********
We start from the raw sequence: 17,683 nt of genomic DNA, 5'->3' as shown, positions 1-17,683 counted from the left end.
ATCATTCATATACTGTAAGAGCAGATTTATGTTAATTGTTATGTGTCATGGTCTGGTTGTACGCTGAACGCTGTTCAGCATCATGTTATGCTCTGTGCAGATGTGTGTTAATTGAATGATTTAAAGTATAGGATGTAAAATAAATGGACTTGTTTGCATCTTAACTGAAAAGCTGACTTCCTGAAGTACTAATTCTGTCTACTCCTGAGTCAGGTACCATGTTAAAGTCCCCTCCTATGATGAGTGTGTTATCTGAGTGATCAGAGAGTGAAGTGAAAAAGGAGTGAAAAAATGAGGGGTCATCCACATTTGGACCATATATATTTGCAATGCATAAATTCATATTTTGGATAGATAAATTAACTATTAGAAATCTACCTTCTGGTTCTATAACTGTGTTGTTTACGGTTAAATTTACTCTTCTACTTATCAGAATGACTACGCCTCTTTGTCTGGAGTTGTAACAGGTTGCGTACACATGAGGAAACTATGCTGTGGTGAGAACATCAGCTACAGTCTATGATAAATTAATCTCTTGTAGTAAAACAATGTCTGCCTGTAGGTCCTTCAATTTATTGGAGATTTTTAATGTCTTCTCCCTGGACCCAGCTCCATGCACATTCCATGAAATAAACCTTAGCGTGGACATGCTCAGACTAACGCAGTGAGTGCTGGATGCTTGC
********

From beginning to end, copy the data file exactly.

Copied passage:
We start from the raw sequence: 17,683 nt of genomic DNA, 5'->3' as shown, positions 1-17,683 counted from the left end.
ATCATTCATATACTGTAAGAGCAGATTTATGTTAATTGTTATGTGTCATGGTCTGGTTGTACGCTGAACGCTGTTCAGCATCATGTTATGCTCTGTGCAGATGTGTGTTAATTGAATGATTTAAAGTATAGGATGTAAAATAAATGGACTTGTTTGCATCTTAACTGAAAAGCTGACTTCCTGAAGTACTAATTCTGTCTACTCCTGAGTCAGGTACCATGTTAAAGTCCCCTCCTATGATGAGTGTGTTATCTGAGTGATCAGAGAGTGAAGTGAAAAAGGAGTGAAAAAATGAGGGGTCATCCACATTTGGACCATATATATTTGCAATGCATAAATTCATATTTTGGATAGATAAATTAACTATTAGAAATCTACCTTCTGGTTCTATAACTGTGTTGTTTACGGTTAAATTTACTCTTCTACTTATCAGAATGACTACGCCTCTTTGTCTGGAGTTGTAACAGGTTGCGTACACATGAGGAAACTATGCTGTGGTGAGAACATCAGCTACAGTCTATGATAAATTAATCTCTTGTAGTAAAACAATGTCTGCCTGTAGGTCCTTCAATTTATTGGAGATTTTTAATGTCTTCTCCCTGGACCCAGCTCCATGCACATTCCATGAAATAAACCTTAGCGTGGACATGCTCAGACTAACGCAGTGAGTGCTGGATGCTTGC